NLS user since 2013
Using the NLSY79's business ownership retrospective I have been able to examine if partner income is an important determinant of an individual's decision to become a business owner. I found that the effect of partner income varies strongly by gender. Women with high income husbands are more likely to become business owners than women with low or average income husbands. However, men are no more or less likely to start a business if their wife has a high income.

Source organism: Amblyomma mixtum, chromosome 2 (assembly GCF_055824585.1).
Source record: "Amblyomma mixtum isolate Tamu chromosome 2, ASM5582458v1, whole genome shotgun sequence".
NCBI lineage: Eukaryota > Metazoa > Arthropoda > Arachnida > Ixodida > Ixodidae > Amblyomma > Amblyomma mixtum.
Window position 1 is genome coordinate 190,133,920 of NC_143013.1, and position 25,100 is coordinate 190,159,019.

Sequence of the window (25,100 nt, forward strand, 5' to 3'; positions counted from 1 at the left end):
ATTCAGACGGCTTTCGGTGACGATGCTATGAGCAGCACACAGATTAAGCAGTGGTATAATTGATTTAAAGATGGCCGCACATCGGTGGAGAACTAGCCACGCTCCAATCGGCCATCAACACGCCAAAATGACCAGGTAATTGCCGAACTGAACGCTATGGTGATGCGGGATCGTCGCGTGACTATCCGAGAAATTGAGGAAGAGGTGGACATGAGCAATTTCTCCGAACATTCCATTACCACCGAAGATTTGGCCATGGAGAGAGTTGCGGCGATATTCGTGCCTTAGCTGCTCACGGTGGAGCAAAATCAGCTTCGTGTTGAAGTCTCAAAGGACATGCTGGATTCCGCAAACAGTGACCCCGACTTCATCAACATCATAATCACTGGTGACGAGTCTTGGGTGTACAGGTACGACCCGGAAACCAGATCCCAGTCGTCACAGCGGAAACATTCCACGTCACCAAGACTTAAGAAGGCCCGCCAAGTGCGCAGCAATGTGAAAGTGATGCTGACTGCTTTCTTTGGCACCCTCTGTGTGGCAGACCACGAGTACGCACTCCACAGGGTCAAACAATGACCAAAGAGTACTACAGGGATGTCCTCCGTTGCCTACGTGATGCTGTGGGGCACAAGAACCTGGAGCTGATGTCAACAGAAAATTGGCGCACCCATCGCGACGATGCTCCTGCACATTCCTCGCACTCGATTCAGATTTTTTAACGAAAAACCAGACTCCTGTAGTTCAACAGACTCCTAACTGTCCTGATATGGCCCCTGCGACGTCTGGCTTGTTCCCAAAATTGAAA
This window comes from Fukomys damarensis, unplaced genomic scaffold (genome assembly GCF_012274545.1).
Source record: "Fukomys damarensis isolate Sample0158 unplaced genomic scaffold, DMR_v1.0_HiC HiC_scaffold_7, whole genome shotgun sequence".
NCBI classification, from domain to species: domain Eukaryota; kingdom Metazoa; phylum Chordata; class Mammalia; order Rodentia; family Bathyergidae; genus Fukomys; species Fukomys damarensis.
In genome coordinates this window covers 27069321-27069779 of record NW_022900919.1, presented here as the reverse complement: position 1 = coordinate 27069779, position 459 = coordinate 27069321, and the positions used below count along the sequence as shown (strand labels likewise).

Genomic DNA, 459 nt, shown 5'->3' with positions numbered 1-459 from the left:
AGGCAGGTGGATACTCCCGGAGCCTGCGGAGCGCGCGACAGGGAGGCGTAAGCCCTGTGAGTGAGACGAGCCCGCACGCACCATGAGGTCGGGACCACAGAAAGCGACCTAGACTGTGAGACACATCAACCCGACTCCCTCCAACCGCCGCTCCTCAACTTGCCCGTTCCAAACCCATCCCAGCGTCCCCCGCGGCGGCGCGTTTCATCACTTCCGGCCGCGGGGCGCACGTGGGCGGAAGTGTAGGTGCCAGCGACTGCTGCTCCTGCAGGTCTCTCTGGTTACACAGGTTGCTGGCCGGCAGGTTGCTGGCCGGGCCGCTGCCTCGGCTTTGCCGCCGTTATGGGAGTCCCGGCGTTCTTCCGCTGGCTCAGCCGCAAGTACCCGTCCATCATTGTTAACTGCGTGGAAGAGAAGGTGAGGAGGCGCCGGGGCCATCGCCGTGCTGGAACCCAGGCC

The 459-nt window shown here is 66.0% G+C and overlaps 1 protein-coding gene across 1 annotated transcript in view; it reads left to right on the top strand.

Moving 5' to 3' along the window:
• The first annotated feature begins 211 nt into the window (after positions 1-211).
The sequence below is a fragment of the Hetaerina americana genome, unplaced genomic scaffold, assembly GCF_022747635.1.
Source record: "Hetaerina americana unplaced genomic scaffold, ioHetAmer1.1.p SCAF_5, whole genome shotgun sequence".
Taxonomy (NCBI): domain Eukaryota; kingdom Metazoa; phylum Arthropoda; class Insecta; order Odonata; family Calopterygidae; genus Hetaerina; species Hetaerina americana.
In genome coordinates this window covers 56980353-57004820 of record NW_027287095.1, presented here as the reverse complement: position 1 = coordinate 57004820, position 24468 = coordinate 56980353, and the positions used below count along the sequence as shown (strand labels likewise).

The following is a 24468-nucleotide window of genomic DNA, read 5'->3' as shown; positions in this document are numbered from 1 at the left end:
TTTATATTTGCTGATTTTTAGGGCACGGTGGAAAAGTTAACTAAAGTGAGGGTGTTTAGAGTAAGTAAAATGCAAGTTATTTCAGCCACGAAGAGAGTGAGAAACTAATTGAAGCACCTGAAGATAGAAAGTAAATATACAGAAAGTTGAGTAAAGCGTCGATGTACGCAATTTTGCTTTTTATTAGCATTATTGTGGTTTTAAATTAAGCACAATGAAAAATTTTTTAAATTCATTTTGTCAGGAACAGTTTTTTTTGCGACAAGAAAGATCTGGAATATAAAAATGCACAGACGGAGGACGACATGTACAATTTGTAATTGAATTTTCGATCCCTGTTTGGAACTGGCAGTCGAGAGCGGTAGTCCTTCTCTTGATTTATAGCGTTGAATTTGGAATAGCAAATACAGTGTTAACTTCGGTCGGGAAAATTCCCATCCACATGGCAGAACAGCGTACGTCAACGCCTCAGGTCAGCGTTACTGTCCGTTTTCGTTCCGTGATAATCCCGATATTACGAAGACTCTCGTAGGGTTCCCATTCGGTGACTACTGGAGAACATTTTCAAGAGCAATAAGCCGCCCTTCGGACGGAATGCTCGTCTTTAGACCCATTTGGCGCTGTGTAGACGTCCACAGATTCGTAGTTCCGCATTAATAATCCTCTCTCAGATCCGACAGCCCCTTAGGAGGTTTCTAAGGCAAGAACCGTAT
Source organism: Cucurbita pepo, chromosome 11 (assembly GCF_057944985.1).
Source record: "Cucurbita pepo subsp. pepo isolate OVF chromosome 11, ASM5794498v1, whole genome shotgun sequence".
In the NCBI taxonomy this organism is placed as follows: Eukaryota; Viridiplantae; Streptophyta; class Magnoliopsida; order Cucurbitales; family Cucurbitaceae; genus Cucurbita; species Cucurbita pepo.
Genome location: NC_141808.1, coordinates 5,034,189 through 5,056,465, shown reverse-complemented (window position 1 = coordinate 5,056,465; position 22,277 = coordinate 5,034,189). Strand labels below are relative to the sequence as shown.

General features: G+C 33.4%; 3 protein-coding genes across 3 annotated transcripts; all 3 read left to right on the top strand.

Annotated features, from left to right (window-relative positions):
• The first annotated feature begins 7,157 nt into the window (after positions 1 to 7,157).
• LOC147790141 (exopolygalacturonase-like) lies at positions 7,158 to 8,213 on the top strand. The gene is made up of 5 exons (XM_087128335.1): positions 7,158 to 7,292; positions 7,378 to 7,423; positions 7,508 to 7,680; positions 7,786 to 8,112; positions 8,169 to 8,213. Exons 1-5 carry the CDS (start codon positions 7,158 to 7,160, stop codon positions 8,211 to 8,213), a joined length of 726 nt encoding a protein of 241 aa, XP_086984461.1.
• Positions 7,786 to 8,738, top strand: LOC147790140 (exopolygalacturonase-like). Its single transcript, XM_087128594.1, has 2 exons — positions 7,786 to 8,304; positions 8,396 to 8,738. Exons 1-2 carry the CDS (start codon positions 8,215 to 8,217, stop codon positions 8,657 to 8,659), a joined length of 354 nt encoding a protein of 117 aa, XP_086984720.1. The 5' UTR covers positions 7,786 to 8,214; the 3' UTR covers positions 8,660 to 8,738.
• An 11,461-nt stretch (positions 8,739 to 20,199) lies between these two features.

Since the NLSY79’s inception its respondents have identified nearly every self-employed job they have ever held. Additionally, in 2010 the respondents identified every business they had ever owned since the age of 18, and most of these businesses can be linked to current or previous jobs. While most microdata collect information on self-employed jobs, they do not collect information on business ownership. This is an important advantage of the NLSY79 because, as I show with my co-author Audrey Light, there is significant disagreement between the business ownership and self-employment proxies. Additionally, self-employment is less capital intensive than business ownership and often associated with home-based, single person work. If entrepreneurship is capital intensive and non-casual, then business ownership better proxies for entrepreneurship. This has lead me to use the NLSY79 in my solo authored work, in which I examine the determinants of and returns to business ownership.